By Graeme Gabriel, Strategic Back Office WFO Consultant, Verint

I had a very difficult conversation last night. I had to tell Siri that I had been seeing Cortana behind her back. I explained that as far as I was concerned we weren’t “exclusive” and that I should be allowed to see other digital personal assistants.

While I didn’t actually have to break up with my virtual PA, it does highlight the growing phenomena of virtual services. If you call to book a cinema ticket, or navigate through your bank’s IVR, rather than pressing keys to traverse multiple layers of options, you can speak your query and are given the appropriate responses. Automation of customer engagement is growing.

I heard at a recent event that there will likely be a more than 50% reduction in customer service requests by 2020. This would be broken down as follows:

• 15% to self-service (due to improvements in contextual content)• 10% through outbound alerts• 10% by online virtual customer assistants• 5% by better/visual IVR on mobile phones• 5% by voice interfaces• 8% by social communities

What does this mean? It means that 47% of customer interaction will continue to be human, making it more important than ever. Customer service representatives are already dealing with more complex customer issues, the ones self-service can’t support. This has far reaching consequences to organisations that deliver service. Those interactions will be an even richer source of customer feedback, as they will be rarer and more complex. Text analytics from message boards and webchats will punctuate the customer journey alongside these voice calls.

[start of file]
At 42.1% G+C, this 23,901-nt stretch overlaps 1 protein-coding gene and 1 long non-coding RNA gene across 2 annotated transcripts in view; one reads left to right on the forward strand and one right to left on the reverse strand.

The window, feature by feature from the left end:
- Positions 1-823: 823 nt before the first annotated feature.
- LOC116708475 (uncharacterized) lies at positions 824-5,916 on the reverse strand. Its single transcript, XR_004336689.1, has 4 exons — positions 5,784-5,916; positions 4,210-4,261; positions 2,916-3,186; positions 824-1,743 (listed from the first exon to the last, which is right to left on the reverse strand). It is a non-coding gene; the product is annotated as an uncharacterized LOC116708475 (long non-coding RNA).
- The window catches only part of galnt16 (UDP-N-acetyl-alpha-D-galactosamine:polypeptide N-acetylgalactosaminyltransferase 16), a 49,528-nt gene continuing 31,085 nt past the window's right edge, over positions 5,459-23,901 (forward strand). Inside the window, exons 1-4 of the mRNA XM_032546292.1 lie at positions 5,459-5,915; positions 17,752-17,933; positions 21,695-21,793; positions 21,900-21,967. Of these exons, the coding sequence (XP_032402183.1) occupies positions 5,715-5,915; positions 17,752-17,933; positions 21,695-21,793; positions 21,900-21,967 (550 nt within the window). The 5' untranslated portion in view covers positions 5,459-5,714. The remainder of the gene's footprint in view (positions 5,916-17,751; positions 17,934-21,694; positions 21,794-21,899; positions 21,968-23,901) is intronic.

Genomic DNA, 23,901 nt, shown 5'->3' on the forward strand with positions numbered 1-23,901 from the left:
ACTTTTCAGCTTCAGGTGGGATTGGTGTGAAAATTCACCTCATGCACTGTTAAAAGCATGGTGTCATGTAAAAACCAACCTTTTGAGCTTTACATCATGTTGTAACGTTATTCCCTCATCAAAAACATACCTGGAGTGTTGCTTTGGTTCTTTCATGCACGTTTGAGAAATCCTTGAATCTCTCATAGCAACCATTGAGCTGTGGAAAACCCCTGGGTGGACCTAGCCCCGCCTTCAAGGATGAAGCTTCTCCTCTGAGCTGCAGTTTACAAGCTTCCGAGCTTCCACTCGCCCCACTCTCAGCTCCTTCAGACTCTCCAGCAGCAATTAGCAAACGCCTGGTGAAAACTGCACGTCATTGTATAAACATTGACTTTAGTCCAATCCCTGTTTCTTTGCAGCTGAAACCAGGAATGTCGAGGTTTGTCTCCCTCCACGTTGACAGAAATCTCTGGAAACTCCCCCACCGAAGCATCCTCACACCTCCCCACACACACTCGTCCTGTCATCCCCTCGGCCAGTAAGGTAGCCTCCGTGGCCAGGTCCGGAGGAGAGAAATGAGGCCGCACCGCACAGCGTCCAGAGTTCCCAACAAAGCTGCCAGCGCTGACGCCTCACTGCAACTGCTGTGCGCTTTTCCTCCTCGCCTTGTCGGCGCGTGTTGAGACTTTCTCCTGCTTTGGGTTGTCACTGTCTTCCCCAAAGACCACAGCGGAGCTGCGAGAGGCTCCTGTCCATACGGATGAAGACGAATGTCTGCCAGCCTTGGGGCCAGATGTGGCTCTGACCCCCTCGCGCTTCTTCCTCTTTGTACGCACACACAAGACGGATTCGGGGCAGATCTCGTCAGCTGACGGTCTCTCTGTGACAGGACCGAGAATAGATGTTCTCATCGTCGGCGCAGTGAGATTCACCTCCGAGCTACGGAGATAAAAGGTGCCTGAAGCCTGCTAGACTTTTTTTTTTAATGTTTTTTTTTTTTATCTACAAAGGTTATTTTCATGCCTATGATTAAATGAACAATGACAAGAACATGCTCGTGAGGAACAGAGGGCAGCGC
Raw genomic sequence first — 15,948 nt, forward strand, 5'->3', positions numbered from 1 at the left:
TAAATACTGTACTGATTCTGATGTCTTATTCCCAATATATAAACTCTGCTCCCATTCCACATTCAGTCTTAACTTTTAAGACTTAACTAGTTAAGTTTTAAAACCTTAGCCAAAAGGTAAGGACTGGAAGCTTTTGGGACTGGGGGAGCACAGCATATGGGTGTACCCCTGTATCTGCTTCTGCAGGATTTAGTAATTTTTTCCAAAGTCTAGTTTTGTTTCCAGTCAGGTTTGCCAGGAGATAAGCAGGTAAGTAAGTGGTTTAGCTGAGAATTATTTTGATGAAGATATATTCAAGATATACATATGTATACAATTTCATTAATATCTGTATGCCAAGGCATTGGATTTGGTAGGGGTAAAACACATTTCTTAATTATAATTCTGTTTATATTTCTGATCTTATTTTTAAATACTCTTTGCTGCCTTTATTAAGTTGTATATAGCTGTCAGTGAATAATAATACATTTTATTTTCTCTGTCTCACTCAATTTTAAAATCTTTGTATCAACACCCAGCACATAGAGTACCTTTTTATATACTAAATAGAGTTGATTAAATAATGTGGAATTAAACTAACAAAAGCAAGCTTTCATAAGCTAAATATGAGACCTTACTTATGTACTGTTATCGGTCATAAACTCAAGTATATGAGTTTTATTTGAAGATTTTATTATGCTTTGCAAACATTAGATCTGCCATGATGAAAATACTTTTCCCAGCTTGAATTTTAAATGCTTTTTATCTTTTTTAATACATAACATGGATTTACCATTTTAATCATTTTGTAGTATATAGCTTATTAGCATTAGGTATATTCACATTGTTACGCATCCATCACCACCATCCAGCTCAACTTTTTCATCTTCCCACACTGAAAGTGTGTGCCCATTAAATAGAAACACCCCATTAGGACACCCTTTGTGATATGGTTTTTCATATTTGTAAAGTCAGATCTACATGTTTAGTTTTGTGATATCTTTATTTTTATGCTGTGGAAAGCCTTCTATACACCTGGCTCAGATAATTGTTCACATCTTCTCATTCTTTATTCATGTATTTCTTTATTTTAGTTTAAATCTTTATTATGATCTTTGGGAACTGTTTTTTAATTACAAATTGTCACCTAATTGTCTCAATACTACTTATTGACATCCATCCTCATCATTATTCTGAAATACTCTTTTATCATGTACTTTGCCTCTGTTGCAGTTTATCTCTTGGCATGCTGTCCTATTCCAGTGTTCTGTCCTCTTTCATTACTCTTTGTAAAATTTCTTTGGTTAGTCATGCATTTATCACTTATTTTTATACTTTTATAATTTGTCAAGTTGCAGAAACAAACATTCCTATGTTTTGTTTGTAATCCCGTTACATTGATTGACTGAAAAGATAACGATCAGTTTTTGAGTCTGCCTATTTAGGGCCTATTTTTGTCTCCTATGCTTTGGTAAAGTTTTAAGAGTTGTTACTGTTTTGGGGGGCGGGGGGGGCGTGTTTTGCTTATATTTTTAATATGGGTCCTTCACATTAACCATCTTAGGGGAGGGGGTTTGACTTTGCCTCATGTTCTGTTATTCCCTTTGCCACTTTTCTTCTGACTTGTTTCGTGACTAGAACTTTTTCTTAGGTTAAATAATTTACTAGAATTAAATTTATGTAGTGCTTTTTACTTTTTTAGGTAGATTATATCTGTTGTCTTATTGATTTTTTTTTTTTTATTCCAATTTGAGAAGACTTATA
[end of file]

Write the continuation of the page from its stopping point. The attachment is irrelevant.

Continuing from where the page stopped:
If these voice interactions become more important, that also means that the agents that manage them become more important. Ensuring that companies have resources scheduled at the right time is key. When a customer chooses to speak to organisations, they will have already exhausted the other channels, so they better have someone ready to help them.

It’s not just making them available either, that agent will need to be trained and motivated to help the customer, with all the relevant history of previous interactions. Customer engagement solutions provide agents with unified access to the applications and information they need to respond effectively to customers across different channels. By combining knowledge management, case management and process management technologies in this way, agents can provide differentiated and personalised customer service. When this is combined with workforce optimisation, and the gamification of performance metrics, we will see a further drive in the performance for the new breed of employee. This will all ultimately enable companies to support and adapt to the new engagement evolution that the event speaker eluded to.

So when David Brent picked up his guitar in that training room in “The Office” and sang “free love on the free love highway” I don’t think he knew how right he was. Actually knowing Brent, he would probably say he did.